My legal training has taught me to be very particular about words. Words are the legal practitioner’s tools of trade. Thus, in legal texts, a comma can make a whole lot of a difference in the manner in which the same is construed and interpreted.
Now, before I go to bed, there is a word that most of you have used quite prominently today in reference to Okoth Obado’s legal woes: witch-hunt. That Okoth Obado’s arrest and subsequent detention over the murder of Sharon Otieno and his arrest today over the illegal possession of firearms are nothing but political witch-hunts. How inexcusably ignorant can some of you be?
The literal meaning of the term witch-hunt can be traced back to 1640 where many innocent women in Salem Massachusetts were accused of witchcraft and either burned at the stake or drowned. It was until the 1930’s when the United States was going through a period of anti-communist hysteria that the word acquired a metaphorical meaning.
A committee led by then-Senator Joseph McCarthy which was tasked with purging all communists in the United States overstepped its mandate and accused several innocent people with the crime of either treason or subversion without any reasonable cause. This gave rise to the doctrine of McCarthyism with which any student of political history should be familiar.
Now, from the two scenarios described above, we can define a witch-hunt (in the Kenyan context) as a public smear campaign against an individual who is perceived as a threat, often on political grounds. Okoth Obado had an affair with a young woman called Sharon Otieno.
He made her pregnant and instead of taking responsibility, murdered her in the most brutal manner. He was arrested, charged, detained, and subsequently released on bail. His trial is set to begin late next year. How the hell can a matter before the criminal justice system become a witch-hunt?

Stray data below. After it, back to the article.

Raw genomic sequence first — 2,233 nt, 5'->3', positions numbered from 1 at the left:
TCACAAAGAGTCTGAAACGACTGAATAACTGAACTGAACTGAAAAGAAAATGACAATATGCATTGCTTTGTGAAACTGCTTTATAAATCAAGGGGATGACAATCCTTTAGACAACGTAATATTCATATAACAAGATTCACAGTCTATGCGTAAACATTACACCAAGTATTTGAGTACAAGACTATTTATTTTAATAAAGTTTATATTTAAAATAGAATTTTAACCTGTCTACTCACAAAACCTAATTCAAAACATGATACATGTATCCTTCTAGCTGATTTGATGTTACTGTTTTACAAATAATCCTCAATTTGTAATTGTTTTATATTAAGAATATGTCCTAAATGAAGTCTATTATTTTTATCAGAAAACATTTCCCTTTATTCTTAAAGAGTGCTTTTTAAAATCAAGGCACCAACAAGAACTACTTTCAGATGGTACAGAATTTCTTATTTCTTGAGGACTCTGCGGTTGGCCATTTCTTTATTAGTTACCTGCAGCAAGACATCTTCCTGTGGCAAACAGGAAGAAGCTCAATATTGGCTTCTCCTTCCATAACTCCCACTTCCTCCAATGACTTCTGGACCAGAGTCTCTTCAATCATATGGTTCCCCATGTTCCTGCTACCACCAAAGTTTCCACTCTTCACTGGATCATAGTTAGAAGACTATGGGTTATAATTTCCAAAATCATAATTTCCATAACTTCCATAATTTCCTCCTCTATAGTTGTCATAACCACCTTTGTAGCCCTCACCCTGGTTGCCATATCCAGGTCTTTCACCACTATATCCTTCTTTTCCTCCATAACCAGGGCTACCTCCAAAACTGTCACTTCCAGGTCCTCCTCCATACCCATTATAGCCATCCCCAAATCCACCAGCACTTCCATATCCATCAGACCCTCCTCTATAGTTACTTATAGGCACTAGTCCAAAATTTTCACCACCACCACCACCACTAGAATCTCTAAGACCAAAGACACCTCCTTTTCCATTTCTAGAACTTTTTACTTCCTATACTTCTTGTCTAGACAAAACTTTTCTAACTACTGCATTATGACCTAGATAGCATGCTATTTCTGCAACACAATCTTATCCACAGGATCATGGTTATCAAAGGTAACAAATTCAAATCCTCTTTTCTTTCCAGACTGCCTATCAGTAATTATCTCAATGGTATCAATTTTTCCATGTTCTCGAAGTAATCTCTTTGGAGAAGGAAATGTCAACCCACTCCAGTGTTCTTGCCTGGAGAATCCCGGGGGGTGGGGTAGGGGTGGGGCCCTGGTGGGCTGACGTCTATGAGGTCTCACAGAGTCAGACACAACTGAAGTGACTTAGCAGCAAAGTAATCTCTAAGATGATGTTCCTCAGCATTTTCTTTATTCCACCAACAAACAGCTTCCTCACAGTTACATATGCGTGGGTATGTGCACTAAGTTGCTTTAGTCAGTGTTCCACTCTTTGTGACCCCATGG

Okoth Obado has only two known registered firearms. This is information that is in the public domain and can be obtained from the Kenya Police database. This morning, police raided his homes in Migori and Nairobi and found six additional firearms (including assault rifles) which are not licensed.
According to the Firearms Act of Kenya, private citizens cannot posses automatic or semi-automatic self-loading assault rifles. What was Okoth Obado doing with unlicensed assault rifles?
The cache of weapons found in Okoth Obado’s homes across the country only points to one thing: Okoth Obado runs a private militia. This is a gang that is well equipped and with the sole objective of executing orders from the self-described high priest of the Tanga Tanga Cult.
This is a dangerous man who the state views as a threat to national security. In this respect, he was arrested today and is expected to be produced in court tomorrow. How is this a witch-hunt? You are found with a whole armory of weapons and you claim that you are a victim of political witch-hunts?
Okoth Obado is a criminal who is unlucky to live at a time when the Kenyan criminal justice system works.